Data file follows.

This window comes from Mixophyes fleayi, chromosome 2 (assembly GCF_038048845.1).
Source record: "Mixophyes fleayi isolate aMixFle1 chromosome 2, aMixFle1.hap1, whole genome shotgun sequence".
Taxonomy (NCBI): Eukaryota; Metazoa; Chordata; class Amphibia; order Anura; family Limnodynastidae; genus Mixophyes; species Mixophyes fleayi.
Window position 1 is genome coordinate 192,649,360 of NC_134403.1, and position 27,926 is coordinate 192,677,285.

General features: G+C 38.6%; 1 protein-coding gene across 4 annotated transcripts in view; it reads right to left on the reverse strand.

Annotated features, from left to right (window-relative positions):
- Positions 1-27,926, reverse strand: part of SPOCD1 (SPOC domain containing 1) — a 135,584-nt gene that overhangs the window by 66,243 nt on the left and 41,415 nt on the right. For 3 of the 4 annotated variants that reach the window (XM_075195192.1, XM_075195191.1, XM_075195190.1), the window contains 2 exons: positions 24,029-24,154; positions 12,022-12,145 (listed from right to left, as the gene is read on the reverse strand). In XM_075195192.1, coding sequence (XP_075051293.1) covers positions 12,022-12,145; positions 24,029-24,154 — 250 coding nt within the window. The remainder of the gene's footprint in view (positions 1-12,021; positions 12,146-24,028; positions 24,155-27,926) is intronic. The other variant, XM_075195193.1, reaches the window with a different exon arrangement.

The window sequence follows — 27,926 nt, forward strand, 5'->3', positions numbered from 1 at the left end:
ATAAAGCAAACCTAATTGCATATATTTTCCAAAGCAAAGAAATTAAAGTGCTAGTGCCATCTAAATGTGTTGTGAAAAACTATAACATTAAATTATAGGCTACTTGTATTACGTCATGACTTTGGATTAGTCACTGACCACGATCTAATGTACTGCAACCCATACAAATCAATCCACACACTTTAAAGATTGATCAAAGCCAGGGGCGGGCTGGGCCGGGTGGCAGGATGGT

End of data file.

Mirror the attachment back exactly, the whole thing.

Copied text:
This window comes from Mixophyes fleayi, chromosome 2 (assembly GCF_038048845.1).
Source record: "Mixophyes fleayi isolate aMixFle1 chromosome 2, aMixFle1.hap1, whole genome shotgun sequence".
Taxonomy (NCBI): Eukaryota; Metazoa; Chordata; class Amphibia; order Anura; family Limnodynastidae; genus Mixophyes; species Mixophyes fleayi.
Window position 1 is genome coordinate 192,649,360 of NC_134403.1, and position 27,926 is coordinate 192,677,285.

General features: G+C 38.6%; 1 protein-coding gene across 4 annotated transcripts in view; it reads right to left on the reverse strand.

Annotated features, from left to right (window-relative positions):
- Positions 1-27,926, reverse strand: part of SPOCD1 (SPOC domain containing 1) — a 135,584-nt gene that overhangs the window by 66,243 nt on the left and 41,415 nt on the right. For 3 of the 4 annotated variants that reach the window (XM_075195192.1, XM_075195191.1, XM_075195190.1), the window contains 2 exons: positions 24,029-24,154; positions 12,022-12,145 (listed from right to left, as the gene is read on the reverse strand). In XM_075195192.1, coding sequence (XP_075051293.1) covers positions 12,022-12,145; positions 24,029-24,154 — 250 coding nt within the window. The remainder of the gene's footprint in view (positions 1-12,021; positions 12,146-24,028; positions 24,155-27,926) is intronic. The other variant, XM_075195193.1, reaches the window with a different exon arrangement.

The window sequence follows — 27,926 nt, forward strand, 5'->3', positions numbered from 1 at the left end:
ATAAAGCAAACCTAATTGCATATATTTTCCAAAGCAAAGAAATTAAAGTGCTAGTGCCATCTAAATGTGTTGTGAAAAACTATAACATTAAATTATAGGCTACTTGTATTACGTCATGACTTTGGATTAGTCACTGACCACGATCTAATGTACTGCAACCCATACAAATCAATCCACACACTTTAAAGATTGATCAAAGCCAGGGGCGGGCTGGGCCGGGTGGCAGGATGGT